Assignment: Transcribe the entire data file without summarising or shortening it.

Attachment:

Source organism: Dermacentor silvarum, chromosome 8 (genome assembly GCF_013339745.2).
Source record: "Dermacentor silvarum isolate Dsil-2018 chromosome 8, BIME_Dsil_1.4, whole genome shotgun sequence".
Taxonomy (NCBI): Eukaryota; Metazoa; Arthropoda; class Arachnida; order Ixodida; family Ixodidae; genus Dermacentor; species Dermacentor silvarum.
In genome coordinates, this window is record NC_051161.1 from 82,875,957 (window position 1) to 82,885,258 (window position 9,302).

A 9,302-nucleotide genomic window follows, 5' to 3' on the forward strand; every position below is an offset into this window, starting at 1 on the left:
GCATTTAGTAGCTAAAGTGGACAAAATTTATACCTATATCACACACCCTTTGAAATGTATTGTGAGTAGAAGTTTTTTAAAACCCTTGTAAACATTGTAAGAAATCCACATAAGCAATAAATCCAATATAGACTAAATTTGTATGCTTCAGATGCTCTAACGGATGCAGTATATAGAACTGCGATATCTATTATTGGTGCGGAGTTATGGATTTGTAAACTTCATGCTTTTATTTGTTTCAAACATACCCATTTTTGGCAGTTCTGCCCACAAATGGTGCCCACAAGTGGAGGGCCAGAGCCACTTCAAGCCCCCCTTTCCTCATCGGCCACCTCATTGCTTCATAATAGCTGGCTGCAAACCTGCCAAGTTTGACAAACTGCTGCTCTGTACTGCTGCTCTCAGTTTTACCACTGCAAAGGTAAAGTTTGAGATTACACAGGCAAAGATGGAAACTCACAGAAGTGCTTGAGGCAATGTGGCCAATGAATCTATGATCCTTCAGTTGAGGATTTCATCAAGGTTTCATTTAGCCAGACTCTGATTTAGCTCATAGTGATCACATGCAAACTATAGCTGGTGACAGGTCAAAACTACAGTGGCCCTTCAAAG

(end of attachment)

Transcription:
Source organism: Dermacentor silvarum, chromosome 8 (genome assembly GCF_013339745.2).
Source record: "Dermacentor silvarum isolate Dsil-2018 chromosome 8, BIME_Dsil_1.4, whole genome shotgun sequence".
Taxonomy (NCBI): Eukaryota; Metazoa; Arthropoda; class Arachnida; order Ixodida; family Ixodidae; genus Dermacentor; species Dermacentor silvarum.
In genome coordinates, this window is record NC_051161.1 from 82,875,957 (window position 1) to 82,885,258 (window position 9,302).

A 9,302-nucleotide genomic window follows, 5' to 3' on the forward strand; every position below is an offset into this window, starting at 1 on the left:
GCATTTAGTAGCTAAAGTGGACAAAATTTATACCTATATCACACACCCTTTGAAATGTATTGTGAGTAGAAGTTTTTTAAAACCCTTGTAAACATTGTAAGAAATCCACATAAGCAATAAATCCAATATAGACTAAATTTGTATGCTTCAGATGCTCTAACGGATGCAGTATATAGAACTGCGATATCTATTATTGGTGCGGAGTTATGGATTTGTAAACTTCATGCTTTTATTTGTTTCAAACATACCCATTTTTGGCAGTTCTGCCCACAAATGGTGCCCACAAGTGGAGGGCCAGAGCCACTTCAAGCCCCCCTTTCCTCATCGGCCACCTCATTGCTTCATAATAGCTGGCTGCAAACCTGCCAAGTTTGACAAACTGCTGCTCTGTACTGCTGCTCTCAGTTTTACCACTGCAAAGGTAAAGTTTGAGATTACACAGGCAAAGATGGAAACTCACAGAAGTGCTTGAGGCAATGTGGCCAATGAATCTATGATCCTTCAGTTGAGGATTTCATCAAGGTTTCATTTAGCCAGACTCTGATTTAGCTCATAGTGATCACATGCAAACTATAGCTGGTGACAGGTCAAAACTACAGTGGCCCTTCAAAG